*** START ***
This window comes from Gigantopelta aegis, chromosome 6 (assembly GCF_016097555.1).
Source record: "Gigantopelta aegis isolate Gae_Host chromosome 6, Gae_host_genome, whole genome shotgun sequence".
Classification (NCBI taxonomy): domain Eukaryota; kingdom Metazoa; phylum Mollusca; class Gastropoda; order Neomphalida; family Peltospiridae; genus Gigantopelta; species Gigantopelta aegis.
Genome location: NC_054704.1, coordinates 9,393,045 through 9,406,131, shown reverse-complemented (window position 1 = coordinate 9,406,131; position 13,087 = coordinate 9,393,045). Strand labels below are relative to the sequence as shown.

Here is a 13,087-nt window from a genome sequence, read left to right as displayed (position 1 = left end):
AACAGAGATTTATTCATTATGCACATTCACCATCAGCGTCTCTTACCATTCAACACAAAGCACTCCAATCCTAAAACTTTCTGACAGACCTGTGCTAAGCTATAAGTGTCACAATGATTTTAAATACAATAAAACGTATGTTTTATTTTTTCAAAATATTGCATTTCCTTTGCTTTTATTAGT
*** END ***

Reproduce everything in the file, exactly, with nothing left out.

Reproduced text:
This window comes from Gigantopelta aegis, chromosome 6 (assembly GCF_016097555.1).
Source record: "Gigantopelta aegis isolate Gae_Host chromosome 6, Gae_host_genome, whole genome shotgun sequence".
Classification (NCBI taxonomy): domain Eukaryota; kingdom Metazoa; phylum Mollusca; class Gastropoda; order Neomphalida; family Peltospiridae; genus Gigantopelta; species Gigantopelta aegis.
Genome location: NC_054704.1, coordinates 9,393,045 through 9,406,131, shown reverse-complemented (window position 1 = coordinate 9,406,131; position 13,087 = coordinate 9,393,045). Strand labels below are relative to the sequence as shown.

Here is a 13,087-nt window from a genome sequence, read left to right as displayed (position 1 = left end):
AACAGAGATTTATTCATTATGCACATTCACCATCAGCGTCTCTTACCATTCAACACAAAGCACTCCAATCCTAAAACTTTCTGACAGACCTGTGCTAAGCTATAAGTGTCACAATGATTTTAAATACAATAAAACGTATGTTTTATTTTTTCAAAATATTGCATTTCCTTTGCTTTTATTAGT